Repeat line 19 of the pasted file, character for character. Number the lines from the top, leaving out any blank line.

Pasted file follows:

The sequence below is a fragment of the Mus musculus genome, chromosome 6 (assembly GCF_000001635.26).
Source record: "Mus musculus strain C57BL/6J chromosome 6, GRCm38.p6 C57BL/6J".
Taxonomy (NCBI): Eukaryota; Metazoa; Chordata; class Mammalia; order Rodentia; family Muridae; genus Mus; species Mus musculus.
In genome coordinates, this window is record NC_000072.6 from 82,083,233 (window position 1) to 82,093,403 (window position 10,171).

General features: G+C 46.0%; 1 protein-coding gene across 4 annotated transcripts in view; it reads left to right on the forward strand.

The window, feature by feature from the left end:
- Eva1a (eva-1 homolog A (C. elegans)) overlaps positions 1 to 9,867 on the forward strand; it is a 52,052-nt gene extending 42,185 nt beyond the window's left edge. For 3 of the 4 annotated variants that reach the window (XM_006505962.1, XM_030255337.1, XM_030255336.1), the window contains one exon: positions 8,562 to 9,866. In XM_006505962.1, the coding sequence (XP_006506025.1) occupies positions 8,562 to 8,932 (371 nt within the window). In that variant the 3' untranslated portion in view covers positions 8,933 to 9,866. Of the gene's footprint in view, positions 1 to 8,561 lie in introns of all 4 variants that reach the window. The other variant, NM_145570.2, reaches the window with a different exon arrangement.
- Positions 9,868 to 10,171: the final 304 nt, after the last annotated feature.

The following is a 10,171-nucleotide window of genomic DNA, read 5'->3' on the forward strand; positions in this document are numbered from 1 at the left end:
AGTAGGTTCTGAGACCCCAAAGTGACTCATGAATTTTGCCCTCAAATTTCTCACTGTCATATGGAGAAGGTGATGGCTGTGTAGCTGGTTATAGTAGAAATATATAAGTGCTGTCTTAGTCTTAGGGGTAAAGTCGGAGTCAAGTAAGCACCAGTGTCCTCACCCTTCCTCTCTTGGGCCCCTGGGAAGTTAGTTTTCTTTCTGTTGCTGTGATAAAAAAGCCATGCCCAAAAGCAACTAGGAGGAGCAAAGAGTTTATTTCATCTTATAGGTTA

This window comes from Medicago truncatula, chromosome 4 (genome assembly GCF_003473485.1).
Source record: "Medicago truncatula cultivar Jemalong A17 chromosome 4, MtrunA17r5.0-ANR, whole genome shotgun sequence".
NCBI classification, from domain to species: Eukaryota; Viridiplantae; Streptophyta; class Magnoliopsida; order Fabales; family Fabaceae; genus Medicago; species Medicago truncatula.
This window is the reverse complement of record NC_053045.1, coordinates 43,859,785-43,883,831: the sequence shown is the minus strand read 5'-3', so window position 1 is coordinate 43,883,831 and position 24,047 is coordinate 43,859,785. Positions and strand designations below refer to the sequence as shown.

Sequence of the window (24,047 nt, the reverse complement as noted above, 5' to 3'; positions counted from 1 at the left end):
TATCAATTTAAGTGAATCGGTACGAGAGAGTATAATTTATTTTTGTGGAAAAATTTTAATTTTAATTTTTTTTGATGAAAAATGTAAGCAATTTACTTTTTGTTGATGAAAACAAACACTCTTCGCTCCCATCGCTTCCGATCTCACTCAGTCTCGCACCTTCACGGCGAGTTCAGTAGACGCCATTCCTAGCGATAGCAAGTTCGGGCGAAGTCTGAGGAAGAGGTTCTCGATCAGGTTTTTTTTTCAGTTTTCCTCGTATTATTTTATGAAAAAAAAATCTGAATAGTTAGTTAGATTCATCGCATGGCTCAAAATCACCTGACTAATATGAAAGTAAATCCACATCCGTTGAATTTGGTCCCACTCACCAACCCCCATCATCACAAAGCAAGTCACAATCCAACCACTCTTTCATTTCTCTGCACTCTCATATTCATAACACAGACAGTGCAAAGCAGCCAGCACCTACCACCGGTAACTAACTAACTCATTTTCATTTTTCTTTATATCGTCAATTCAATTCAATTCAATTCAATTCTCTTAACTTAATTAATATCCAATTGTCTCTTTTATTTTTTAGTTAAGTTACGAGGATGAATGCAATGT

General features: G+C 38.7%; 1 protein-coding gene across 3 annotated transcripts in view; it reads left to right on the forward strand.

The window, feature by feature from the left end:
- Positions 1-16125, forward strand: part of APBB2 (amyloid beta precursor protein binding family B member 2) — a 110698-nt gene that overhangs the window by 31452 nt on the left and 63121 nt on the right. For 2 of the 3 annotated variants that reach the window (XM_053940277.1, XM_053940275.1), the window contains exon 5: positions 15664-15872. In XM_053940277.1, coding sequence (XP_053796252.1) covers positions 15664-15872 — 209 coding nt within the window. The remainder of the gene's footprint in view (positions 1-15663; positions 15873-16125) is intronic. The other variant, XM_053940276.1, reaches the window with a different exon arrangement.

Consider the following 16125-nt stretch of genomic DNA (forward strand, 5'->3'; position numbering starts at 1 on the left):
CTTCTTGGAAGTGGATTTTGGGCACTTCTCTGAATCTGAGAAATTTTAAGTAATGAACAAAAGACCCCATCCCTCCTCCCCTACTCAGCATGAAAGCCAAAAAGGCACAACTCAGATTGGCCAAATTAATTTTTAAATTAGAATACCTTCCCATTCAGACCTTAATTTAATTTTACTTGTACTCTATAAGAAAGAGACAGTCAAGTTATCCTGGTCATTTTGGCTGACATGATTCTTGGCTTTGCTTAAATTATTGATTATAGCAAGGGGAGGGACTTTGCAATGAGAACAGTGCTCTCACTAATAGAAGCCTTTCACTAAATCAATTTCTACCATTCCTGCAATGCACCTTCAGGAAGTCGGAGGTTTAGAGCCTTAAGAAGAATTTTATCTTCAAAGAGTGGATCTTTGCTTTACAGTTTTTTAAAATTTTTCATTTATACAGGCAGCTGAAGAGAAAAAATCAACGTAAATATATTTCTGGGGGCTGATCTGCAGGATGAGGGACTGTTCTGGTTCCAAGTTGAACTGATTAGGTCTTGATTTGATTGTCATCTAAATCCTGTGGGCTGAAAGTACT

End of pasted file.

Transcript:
- Positions 1-16125, forward strand: part of APBB2 (amyloid beta precursor protein binding family B member 2) — a 110698-nt gene that overhangs the window by 31452 nt on the left and 63121 nt on the right. For 2 of the 3 annotated variants that reach the window (XM_053940277.1, XM_053940275.1), the window contains exon 5: positions 15664-15872. In XM_053940277.1, coding sequence (XP_053796252.1) covers positions 15664-15872 — 209 coding nt within the window. The remainder of the gene's footprint in view (positions 1-15663; positions 15873-16125) is intronic. The other variant, XM_053940276.1, reaches the window with a different exon arrangement.